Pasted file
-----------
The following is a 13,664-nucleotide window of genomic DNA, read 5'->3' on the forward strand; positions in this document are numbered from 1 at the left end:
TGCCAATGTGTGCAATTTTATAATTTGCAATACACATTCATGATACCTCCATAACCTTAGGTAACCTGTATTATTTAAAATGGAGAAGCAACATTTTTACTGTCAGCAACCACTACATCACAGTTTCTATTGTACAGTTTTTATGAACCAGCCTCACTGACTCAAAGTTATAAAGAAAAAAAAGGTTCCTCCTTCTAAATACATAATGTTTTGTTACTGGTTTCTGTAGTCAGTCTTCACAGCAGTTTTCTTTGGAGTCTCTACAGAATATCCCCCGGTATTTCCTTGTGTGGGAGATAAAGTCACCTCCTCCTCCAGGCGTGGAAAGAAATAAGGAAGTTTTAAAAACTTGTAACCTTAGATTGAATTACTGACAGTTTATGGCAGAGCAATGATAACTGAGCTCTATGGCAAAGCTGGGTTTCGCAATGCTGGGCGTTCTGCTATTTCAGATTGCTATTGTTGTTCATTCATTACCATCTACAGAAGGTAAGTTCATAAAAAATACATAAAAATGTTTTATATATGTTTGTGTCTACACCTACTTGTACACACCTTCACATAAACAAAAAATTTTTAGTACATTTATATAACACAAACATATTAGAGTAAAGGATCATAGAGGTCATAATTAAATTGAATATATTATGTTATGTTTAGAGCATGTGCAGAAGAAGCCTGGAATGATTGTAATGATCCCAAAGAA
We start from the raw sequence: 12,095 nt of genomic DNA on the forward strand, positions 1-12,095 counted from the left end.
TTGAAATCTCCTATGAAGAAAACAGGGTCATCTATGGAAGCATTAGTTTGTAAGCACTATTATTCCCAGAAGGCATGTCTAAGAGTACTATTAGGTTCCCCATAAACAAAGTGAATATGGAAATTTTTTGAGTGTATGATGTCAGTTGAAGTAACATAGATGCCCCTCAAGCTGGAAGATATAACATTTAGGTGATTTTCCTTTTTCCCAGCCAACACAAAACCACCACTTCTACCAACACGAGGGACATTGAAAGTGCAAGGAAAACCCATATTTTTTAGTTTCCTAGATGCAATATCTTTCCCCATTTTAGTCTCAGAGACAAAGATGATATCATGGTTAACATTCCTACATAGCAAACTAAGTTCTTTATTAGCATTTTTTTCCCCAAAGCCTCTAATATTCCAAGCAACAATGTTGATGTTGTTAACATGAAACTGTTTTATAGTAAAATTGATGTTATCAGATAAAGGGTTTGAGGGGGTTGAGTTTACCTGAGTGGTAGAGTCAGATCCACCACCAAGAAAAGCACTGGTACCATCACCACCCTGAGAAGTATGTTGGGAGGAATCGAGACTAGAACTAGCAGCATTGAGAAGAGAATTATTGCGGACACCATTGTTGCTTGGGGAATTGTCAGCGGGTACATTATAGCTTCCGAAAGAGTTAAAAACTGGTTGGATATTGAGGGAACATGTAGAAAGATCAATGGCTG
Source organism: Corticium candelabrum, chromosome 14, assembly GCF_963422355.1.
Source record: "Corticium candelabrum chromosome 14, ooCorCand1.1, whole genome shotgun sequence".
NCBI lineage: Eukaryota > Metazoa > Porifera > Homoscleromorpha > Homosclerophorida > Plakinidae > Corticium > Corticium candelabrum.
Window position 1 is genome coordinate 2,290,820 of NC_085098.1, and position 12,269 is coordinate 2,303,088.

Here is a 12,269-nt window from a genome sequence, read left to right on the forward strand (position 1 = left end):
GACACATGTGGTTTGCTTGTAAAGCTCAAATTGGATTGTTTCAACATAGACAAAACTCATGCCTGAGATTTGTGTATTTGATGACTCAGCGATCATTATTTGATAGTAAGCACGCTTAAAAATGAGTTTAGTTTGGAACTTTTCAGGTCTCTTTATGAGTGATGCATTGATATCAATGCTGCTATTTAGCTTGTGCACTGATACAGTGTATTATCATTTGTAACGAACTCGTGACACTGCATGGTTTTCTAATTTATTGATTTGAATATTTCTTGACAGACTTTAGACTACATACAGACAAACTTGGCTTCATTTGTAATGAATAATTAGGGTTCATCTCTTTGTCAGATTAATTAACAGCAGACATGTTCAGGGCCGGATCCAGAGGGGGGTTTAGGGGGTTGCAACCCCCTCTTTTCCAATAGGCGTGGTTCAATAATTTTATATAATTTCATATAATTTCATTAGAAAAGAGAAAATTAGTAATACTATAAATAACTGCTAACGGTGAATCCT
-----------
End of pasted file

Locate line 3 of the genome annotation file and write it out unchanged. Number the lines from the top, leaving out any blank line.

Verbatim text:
We start from the raw sequence: 12,095 nt of genomic DNA on the forward strand, positions 1-12,095 counted from the left end.